The Pentagon says it does not track or release estimates of the number of Iraqis killed since the war began, although some independent groups have offered widely varying estimates. (A group called Iraq Body Count said Iraqi civilian deaths exceeded 11,000.)
Among Americans, especially the relatives of service members who have died, the meaning of the toll is already a matter of feverish, sometimes bitter, debate.
Some say they view the number of deaths - and the injuries to more than 7,000 other Americans - as a tragic but unavoidable price of war, and one that seems modest beside the death toll from Vietnam, which was 58,000. About 380 troops died in the Persian Gulf war of 1991, and some 97 in Afghanistan. Any questions about the mounting numbers in Iraq, these relatives said, served as a rejection of the troops' mission, an insult to their lost soldier's work.
"The loss is there, of course, but we also know the honor and the pride," said Kelby McCrae, himself a captain in the National Guard and the son of a veteran soldier. His younger brother, Erik, was killed in June. "We're just so honored at the sacrifice he gave."
But others said they worried that their soldier's sacrifice in Iraq might be forgotten as more months pass and people grow inured to news of so many deaths, one after the next in this war.
The Guard and the Reserves: 'Weekend Warriors' Go Full Time
Eric S. McKinley was a baker and a part-time soldier. He dyed his hair strange colors and pierced his body in places his mother sometimes wished he had not. His six-year stint in the Oregon National Guard was supposed to end in April, but it was extended, and Specialist McKinley died June 13 when a bomb blew up near his Humvee near Baghdad. Specialist McKinley's father, Tom, said he was left with a haunting conviction: that guardsmen and reservists are now being asked in record numbers to fight the same lethal wars as full-time soldiers, but without the same level of training, equipment or respect. Dozens of parents and spouses of guardsmen - some who died and others still serving in Iraq - said they shared Mr. McKinley's worries as they wrestled with what the role of the nation's 1.2 million part-time service members once was and what it was becoming.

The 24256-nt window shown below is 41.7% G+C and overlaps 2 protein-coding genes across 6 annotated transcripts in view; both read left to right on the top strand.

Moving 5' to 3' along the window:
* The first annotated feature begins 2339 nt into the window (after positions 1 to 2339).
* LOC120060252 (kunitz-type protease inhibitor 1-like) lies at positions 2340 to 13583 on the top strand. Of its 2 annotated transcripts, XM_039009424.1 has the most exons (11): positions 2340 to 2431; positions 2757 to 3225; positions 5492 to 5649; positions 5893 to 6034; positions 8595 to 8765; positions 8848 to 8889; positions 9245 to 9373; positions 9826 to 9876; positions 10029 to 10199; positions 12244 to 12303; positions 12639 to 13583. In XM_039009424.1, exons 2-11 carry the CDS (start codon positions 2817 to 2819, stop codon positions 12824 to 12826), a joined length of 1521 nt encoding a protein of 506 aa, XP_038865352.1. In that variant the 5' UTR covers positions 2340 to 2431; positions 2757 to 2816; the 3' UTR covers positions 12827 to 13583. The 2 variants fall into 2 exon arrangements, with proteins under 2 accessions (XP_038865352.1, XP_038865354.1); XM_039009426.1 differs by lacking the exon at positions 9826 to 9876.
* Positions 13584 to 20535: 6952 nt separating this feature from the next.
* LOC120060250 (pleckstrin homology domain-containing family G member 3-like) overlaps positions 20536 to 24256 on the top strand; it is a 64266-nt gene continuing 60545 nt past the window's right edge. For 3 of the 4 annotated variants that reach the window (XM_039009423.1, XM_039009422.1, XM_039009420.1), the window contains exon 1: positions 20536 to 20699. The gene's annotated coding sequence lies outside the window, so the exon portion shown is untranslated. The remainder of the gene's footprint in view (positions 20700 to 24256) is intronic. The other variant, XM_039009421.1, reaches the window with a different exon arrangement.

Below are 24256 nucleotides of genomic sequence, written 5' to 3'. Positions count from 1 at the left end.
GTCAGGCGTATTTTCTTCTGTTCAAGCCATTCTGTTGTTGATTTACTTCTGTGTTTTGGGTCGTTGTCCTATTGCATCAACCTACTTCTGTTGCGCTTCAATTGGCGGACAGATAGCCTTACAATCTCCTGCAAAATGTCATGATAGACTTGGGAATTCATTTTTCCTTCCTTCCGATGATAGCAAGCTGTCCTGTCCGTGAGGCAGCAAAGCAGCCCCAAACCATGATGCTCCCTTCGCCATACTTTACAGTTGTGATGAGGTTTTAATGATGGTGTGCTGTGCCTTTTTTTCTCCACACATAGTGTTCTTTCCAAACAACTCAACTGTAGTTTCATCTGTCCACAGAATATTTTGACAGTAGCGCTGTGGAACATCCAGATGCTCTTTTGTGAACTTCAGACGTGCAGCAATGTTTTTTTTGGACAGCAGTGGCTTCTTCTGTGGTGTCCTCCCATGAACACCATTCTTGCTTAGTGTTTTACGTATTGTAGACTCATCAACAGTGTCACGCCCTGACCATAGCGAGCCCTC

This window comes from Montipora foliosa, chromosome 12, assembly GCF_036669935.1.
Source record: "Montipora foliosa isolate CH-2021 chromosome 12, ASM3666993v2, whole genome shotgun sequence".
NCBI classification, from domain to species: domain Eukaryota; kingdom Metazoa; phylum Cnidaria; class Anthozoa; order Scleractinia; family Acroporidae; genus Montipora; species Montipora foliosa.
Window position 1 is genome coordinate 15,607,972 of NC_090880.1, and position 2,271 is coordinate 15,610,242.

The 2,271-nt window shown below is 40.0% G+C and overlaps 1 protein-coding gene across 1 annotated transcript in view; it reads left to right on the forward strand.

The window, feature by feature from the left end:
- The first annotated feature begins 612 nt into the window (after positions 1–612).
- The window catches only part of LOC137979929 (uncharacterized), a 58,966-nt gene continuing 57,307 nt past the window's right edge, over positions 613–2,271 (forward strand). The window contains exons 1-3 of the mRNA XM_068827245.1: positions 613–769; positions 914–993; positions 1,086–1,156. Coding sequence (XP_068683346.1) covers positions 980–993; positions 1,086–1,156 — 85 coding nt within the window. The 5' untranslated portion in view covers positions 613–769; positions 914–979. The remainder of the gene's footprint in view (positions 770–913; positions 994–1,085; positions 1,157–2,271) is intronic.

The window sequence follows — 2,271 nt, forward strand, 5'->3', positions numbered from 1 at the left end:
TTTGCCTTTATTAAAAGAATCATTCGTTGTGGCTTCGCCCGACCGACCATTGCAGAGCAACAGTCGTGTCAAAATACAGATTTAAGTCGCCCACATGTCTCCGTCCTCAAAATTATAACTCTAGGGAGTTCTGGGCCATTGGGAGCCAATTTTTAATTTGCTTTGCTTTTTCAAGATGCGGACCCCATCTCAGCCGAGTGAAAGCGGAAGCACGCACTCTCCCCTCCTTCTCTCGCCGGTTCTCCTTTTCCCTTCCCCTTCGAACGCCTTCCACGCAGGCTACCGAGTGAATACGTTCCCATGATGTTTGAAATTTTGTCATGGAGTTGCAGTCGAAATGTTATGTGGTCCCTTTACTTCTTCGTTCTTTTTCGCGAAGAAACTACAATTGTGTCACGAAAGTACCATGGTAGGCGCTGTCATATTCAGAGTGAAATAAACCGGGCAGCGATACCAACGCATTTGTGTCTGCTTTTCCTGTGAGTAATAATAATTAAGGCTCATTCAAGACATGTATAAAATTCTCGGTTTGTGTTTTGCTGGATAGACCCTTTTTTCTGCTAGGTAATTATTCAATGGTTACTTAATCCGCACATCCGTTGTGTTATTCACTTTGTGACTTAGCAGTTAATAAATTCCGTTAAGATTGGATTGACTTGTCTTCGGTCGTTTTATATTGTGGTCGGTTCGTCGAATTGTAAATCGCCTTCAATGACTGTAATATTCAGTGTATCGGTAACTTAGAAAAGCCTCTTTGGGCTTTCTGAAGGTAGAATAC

"They are not prepared for this, not emotionally and not with their gear and equipment," said Mr. McKinley, of Salem, Ore. "There's this opinion that these guys are just 'weekend warriors,' and we'll have them do all the things the regular army doesn't have time to do. But these guys are being asked to put their lives on the line just as much as everyone else. These guys are yanked from their lives, and yet they aren't treated the same."
During special training at a base in Texas before he left for Iraq, Specialist McKinley told his father that his Guard unit was getting only two meals a day, while regular units ate three. And in Iraq, on the day of his death, Specialist McKinley's fellow guardsmen said he was in a Humvee reinforced with plywood and sandbags, not real armor.
Cecil Green, a spokesman at Fort Hood where Specialist McKinley's unit trained before it left for Iraq, said all soldiers - regular and part time - were fed equally. But Col. Mike Caldwell, deputy director of the Oregon National Guard, said his troops had complained about unequal conditions during training there in months past. "There were a lot of problems in their treatment," Colonel Caldwell said. "It was deplorable. They were treated like slaves in some respects."
Thomas F. Hall, the assistant secretary of defense for reserve affairs, acknowledged in a telephone interview last week that since the terrorist attacks of 2001, the nation's reserve components had been called in numbers unknown since perhaps World War II. But those part-timers sent to Iraq are trained and equipped to the same level as any active-duty troops, Mr. Hall said.
"It's no longer your father or your grandfather's Guard and Reserves," Mr. Hall said. "A lot of this is a leftover vestige from a time in which we didn't perhaps equip and train our Guard and Reserve as we need to."